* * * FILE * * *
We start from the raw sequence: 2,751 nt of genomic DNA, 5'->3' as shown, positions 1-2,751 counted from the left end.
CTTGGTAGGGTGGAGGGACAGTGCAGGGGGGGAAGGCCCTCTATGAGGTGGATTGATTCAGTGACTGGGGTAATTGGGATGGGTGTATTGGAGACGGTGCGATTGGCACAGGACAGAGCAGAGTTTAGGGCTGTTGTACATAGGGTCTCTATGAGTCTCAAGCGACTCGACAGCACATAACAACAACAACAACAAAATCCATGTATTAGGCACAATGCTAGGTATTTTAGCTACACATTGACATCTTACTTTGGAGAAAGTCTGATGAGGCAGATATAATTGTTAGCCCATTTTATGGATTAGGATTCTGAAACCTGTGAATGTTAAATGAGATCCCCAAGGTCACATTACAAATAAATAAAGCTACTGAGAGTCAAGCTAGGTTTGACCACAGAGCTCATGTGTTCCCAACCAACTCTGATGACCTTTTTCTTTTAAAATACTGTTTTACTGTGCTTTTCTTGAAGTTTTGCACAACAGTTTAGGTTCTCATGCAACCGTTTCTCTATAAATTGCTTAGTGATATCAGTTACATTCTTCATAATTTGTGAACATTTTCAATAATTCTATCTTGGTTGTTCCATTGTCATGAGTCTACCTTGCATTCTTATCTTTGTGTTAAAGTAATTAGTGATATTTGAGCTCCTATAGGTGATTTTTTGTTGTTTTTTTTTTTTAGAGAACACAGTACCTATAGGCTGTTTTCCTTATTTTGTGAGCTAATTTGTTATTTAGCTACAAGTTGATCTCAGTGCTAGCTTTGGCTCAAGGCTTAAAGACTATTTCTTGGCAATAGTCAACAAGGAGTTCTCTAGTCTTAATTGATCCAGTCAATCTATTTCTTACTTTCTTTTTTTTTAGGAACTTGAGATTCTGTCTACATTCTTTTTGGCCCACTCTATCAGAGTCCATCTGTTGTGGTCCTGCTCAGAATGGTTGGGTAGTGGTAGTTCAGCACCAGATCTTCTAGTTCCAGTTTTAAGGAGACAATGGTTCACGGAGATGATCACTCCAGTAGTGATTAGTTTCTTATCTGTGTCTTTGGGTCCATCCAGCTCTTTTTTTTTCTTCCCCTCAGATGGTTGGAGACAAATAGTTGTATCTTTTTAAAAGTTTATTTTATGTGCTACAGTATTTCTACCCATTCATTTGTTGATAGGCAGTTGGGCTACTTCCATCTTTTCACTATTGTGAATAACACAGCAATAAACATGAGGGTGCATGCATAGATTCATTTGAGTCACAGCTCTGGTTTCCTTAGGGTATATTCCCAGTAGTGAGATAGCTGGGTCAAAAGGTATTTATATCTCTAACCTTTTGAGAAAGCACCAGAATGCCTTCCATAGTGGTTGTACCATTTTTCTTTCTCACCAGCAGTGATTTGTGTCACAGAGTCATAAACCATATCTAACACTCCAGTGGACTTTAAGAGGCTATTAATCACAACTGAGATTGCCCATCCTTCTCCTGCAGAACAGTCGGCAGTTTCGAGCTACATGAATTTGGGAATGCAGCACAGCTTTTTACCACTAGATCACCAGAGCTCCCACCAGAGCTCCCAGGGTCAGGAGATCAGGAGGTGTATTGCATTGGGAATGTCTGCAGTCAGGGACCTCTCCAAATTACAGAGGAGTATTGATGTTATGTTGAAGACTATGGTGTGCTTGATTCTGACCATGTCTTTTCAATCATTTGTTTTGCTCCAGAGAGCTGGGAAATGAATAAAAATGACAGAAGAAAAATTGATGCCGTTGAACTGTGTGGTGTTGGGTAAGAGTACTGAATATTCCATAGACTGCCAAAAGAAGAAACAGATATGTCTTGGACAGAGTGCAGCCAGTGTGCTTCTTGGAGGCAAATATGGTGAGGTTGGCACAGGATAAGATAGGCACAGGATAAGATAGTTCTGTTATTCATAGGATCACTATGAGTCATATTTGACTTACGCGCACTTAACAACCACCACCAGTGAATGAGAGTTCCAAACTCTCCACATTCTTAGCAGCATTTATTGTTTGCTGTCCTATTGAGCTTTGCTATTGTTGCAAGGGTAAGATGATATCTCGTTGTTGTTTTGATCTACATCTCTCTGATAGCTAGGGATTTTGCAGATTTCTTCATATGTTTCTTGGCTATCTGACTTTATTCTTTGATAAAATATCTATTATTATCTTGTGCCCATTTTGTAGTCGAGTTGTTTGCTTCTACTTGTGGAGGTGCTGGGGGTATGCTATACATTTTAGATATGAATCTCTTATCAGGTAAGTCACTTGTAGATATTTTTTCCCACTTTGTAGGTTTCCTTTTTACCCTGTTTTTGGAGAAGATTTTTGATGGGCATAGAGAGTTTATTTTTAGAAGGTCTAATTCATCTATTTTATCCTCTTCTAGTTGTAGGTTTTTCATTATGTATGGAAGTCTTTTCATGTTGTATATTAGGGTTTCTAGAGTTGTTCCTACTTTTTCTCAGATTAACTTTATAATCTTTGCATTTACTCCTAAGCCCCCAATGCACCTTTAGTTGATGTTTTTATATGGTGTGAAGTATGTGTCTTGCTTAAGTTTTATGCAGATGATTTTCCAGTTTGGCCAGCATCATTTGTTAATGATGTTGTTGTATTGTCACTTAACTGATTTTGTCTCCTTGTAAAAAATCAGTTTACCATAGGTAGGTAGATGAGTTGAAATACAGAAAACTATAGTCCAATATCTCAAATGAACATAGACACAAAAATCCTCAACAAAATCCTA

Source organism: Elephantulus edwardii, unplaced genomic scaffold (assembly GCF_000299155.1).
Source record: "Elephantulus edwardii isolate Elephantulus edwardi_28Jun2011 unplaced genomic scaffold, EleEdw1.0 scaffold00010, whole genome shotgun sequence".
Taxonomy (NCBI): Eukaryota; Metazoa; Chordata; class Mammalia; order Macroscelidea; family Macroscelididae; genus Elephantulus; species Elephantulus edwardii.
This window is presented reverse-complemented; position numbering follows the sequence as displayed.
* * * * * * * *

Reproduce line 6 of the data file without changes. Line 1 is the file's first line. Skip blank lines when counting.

This window is presented reverse-complemented; position numbering follows the sequence as displayed.